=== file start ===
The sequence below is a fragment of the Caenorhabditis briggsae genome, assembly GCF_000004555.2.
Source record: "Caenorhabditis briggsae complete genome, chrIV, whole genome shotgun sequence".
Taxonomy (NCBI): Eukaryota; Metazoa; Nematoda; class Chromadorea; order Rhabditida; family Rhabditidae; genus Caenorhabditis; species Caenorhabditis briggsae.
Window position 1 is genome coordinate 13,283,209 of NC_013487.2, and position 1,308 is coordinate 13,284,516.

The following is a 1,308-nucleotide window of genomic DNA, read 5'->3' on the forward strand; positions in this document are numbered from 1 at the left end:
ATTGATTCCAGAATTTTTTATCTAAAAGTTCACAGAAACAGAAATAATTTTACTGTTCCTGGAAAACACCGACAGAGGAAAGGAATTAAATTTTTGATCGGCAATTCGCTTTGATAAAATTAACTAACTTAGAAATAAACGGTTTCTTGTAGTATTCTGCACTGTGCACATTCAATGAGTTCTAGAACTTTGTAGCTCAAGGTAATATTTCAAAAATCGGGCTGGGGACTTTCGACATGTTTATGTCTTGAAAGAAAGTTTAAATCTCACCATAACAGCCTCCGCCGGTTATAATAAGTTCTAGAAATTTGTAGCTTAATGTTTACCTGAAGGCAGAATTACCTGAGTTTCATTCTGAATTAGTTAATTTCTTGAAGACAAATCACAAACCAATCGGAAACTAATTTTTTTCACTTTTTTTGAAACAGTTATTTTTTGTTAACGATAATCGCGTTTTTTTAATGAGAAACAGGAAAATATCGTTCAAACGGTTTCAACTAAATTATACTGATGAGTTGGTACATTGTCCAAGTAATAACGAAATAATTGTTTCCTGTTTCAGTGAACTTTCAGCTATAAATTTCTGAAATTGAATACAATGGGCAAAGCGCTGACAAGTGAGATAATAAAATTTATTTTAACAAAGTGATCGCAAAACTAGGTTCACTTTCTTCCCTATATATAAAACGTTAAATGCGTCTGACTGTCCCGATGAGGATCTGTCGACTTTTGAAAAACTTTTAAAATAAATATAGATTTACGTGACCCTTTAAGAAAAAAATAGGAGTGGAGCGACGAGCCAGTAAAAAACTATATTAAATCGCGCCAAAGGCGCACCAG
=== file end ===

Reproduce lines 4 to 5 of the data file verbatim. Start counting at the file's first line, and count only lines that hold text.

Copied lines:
Window position 1 is genome coordinate 13,283,209 of NC_013487.2, and position 1,308 is coordinate 13,284,516.

The following is a 1,308-nucleotide window of genomic DNA, read 5'->3' on the forward strand; positions in this document are numbered from 1 at the left end: